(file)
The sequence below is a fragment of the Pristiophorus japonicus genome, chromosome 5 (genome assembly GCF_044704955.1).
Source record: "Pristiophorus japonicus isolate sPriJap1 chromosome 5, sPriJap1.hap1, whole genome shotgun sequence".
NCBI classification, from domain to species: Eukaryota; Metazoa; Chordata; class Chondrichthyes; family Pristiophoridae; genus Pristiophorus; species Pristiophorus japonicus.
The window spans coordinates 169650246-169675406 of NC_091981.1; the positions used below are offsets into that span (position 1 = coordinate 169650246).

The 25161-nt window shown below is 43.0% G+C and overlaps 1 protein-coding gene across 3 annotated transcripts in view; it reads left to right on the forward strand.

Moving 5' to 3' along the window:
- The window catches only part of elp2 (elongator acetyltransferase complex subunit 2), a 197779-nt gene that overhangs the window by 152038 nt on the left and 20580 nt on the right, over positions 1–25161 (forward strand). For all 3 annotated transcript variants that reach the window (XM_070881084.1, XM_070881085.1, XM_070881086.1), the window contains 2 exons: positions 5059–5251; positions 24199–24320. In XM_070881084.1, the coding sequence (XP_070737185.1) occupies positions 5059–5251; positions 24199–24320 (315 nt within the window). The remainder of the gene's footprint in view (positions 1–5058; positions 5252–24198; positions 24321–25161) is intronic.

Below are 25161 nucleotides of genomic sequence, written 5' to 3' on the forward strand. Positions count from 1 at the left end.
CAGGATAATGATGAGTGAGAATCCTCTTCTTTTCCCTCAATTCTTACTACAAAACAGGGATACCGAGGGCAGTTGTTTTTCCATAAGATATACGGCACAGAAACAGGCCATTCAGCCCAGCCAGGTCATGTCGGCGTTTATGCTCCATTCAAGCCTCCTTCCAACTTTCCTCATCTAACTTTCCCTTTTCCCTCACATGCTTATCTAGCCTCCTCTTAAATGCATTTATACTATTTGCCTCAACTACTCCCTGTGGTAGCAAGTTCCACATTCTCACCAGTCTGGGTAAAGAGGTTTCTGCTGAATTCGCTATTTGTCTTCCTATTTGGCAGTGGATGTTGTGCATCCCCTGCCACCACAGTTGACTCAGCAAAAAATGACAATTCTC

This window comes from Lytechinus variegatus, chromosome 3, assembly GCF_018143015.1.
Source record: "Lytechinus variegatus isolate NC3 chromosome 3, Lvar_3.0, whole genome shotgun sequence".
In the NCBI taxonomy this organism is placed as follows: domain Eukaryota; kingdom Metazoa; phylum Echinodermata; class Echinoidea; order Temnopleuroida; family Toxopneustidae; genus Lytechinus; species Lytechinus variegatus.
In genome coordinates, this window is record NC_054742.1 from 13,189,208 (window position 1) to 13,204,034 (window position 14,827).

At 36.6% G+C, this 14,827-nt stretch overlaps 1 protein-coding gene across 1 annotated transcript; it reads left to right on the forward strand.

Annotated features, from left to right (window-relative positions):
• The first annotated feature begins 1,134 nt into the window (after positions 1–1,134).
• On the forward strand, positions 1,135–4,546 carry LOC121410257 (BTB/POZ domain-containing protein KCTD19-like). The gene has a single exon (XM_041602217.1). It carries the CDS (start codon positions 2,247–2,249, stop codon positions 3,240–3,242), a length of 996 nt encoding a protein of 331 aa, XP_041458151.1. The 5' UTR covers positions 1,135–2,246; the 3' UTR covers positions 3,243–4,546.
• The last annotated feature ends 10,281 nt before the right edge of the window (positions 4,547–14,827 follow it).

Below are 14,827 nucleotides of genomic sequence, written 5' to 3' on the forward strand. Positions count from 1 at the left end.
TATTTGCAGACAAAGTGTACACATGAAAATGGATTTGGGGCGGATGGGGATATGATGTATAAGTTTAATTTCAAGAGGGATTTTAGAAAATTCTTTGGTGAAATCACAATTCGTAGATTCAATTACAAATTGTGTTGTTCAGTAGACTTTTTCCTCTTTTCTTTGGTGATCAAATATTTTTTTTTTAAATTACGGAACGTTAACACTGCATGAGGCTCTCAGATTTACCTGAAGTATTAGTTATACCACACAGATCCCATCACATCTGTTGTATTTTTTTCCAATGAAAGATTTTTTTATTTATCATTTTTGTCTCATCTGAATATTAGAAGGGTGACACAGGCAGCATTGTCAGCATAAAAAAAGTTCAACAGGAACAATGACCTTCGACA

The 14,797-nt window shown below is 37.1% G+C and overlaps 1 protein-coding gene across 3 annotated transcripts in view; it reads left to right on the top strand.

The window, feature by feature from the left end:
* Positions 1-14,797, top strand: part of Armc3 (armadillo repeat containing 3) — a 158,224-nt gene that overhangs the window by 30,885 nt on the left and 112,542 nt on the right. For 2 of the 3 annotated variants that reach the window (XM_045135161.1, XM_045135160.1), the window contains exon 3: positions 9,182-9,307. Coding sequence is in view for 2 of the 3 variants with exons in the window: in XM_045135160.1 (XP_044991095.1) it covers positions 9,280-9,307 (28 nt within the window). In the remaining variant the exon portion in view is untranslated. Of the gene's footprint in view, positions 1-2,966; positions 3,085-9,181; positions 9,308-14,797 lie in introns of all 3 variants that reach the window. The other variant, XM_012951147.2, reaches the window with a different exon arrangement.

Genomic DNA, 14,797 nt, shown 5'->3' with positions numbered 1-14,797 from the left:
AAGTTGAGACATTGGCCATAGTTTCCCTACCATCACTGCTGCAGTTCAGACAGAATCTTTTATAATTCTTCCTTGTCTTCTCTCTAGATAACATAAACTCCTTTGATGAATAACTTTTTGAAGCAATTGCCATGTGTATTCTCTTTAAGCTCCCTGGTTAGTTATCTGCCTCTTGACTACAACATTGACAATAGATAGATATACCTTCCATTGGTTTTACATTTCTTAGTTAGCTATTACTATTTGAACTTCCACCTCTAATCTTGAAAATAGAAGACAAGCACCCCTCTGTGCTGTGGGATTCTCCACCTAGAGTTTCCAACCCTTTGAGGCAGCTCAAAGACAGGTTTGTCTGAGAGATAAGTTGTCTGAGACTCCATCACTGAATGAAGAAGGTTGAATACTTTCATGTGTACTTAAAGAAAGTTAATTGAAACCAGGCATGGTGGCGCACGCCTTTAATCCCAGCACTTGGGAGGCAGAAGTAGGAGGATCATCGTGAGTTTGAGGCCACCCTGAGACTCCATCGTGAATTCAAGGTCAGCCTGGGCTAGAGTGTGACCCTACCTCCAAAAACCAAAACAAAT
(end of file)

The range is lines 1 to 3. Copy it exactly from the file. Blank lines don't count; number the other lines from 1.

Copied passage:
The sequence below is a fragment of the Pristiophorus japonicus genome, chromosome 5 (genome assembly GCF_044704955.1).
Source record: "Pristiophorus japonicus isolate sPriJap1 chromosome 5, sPriJap1.hap1, whole genome shotgun sequence".
NCBI classification, from domain to species: Eukaryota; Metazoa; Chordata; class Chondrichthyes; family Pristiophoridae; genus Pristiophorus; species Pristiophorus japonicus.